The national legal battle over abortion access continues as the U.S. Department of Justice and a distributor of abortion medication, mifepristone, urges the U.S. Supreme Court to review a Fifth Circuit decision that threatens to remove the drug entirely from the market for an extended time.

As we mentioned in our April 13, 2023 alert, the Fifth Circuit ruled that the abortion drug mifepristone can remain on the market but under strict conditions that effectively prohibit its use beyond seven weeks of pregnancy and bar its distribution by mail.

Danco Laboratories ("Danco"), the distributor, filed a petition for a Writ of Certiorari to the U.S. Supreme Court, seeking a review of an appellate panel's judgment issued last month upholding Judge Kacsmaryk's order reinstating the 2011 FDA restrictions on mifepristone. See

The Petition

Danco filed its petition Friday, September 8, to reverse the Fifth Circuit panel's decision. In its petition, Danco presented to the Supreme Court two questions: "Whether an association can demonstrate Article III standing to enjoin a government action by arguing that some unspecified member may be injured at some future time by the challenged action" and "Whether the Fifth Circuit erred in upholding the preliminary injunction of FDA's 2016 and 2021 actions based on the court's review of an incomplete administrative record." Here are some of the highlights from the petition.

Article III Standing

Danco argues that the Fifth Circuit's analysis conflicts with the Supreme Court's precedent in at least three ways, any of which should have prevented the suit from going forward.

With respect to the panel's ruling on associational standing, the associations of doctors who are opposed to abortion do not prescribe mifepristone and are not subject to government action or inaction.

... the Fifth Circuit found injury based on statistical possibility... In the panel's own words, [Plaintiffs'] proof of injury rested on three pieces of evidence: (a) 'data show[ing] that a definite percentage of women who take mifepristone will require emergency-room care'; (b) data 'show[ing] that millions of women take mifepristone'; and (c) [Plaintiffs'] 'testi[mony] that hundreds of their members are OB/Gyns and emergency-room doctors who care for women in these circumstances.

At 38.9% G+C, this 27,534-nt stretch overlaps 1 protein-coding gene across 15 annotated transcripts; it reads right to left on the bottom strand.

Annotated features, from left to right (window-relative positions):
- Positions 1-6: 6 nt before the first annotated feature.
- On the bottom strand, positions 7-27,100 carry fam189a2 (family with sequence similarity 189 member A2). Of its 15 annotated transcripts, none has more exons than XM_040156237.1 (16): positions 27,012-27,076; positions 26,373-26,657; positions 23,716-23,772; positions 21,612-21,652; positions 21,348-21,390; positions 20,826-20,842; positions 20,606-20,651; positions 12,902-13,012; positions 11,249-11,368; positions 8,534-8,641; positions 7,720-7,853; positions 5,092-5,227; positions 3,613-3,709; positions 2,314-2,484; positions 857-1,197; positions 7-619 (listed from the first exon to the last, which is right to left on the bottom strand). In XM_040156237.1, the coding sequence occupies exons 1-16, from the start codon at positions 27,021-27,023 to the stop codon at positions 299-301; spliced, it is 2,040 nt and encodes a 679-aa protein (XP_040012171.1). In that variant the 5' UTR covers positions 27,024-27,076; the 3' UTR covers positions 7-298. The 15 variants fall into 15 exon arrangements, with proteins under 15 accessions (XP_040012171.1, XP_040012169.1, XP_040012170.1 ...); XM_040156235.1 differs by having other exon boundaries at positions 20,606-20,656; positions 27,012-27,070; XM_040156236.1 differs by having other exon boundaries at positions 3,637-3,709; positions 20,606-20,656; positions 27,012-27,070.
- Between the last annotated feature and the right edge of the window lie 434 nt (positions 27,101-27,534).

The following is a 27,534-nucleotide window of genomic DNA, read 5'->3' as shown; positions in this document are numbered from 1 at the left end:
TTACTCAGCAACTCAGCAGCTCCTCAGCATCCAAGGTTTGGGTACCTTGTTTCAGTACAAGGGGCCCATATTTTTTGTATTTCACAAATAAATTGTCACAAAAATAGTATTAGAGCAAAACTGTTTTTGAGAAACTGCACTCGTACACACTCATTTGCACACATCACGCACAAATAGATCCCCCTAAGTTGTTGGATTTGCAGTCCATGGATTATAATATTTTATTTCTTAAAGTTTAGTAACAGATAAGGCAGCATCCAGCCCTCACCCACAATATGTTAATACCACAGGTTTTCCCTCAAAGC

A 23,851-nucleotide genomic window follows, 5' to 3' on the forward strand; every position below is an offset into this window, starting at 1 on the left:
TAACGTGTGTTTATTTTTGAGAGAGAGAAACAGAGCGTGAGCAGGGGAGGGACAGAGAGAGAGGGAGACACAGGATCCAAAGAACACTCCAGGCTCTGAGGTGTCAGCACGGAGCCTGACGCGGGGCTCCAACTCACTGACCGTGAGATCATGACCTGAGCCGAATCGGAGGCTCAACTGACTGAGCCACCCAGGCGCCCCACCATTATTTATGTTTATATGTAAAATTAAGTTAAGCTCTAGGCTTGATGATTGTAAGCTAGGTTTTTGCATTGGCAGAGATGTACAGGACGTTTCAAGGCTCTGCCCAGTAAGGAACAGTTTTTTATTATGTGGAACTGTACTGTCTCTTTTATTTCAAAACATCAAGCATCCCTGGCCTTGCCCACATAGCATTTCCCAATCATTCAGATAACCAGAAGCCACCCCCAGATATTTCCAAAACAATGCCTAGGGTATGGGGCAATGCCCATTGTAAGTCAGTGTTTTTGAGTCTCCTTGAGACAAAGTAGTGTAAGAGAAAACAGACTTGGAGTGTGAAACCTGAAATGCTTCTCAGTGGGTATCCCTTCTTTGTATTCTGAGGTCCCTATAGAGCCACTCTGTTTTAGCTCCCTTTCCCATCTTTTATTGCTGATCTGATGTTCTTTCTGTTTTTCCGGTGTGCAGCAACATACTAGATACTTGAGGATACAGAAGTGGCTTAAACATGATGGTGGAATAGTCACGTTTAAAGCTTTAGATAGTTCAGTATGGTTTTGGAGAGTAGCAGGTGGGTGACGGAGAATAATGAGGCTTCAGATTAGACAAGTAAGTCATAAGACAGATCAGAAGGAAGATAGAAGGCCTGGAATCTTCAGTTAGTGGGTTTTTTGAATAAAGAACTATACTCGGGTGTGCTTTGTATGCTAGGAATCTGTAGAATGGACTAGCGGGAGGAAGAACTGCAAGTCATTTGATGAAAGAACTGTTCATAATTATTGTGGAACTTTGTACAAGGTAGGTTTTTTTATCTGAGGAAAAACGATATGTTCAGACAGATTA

Such a 'probabilistic' standing analysis ignores the requirement that organizations must 'make specific allegations establishing that at least one identified member had suffered or would suffer harm.' ... 'speculation does not suffice.'

See, Writ of Certiorari at pages 2 and 19, respectively.

The Fifth Circuit relied on prior injuries of women suffering complications from mifepristone as a predictor of future injury.

In the Fifth Circuit's view, 'prior instances' of care 'to women suffering complications from mifepristone,' and 'mifepristone's continued availability,' showed that [Plaintiffs'] 'members are reasonably likely to be injured again.'... Even setting aside whether pre-Dobbs instances would recur in jurisdictions that have since outlawed nearly all abortions, 'past exposure' lacking a continuing effect 'does not in itself show a present case or controversy regarding injunctive relief.'

Id. at pages 19 and 20.

The Fifth Circuit's analysis directly conflicts with precedent, holding that an injury is not certain when it rests on a chain of possibilities and speculation made by independent actors not before the court. at page 20.

Judicial Review of FDA's Actions

Danco argues that the Fifth Circuit's ruling on the merits was equally flawed and in conflict with the Supreme Court's decisions. The following sets forth Danco's arguments with respect to the merits of the Fifth Circuit's decision:

  1. The reviewing court in APA cases must uphold an agency's decision if it can "reasonably discern" the agency's path and cannot "substitute its own policy judgment for that of the agency." According to Danco, the Fifth Circuit disregarded these rules. at page 27.

  2. The Fifth Circuit failed to defer to the FDA. In the Fifth Circuit's view, if the agency continued to require serious adverse event reporting, it might have found additional adverse events. According to Danco, the Fifth Circuit provided no basis for this, and an agency can make predictions based on the evidence presented. at page 29.

  3. By ordering a return to the pre-2016 labeling, Danco argues that the Fifth Circuit has required Danco to ask for FDA approval for an obsolete and less effective dosing regimen, along with outmoded guidance for the mifepristone. at pages 31 and 32.

If the U.S. Supreme Court denies review, their stay is lifted and the Fifth Circuit's decision goes into effect, and if the U.S. Supreme Court reviews the case, the stay will be lifted once the U.S. Supreme Court sends down its ruling.

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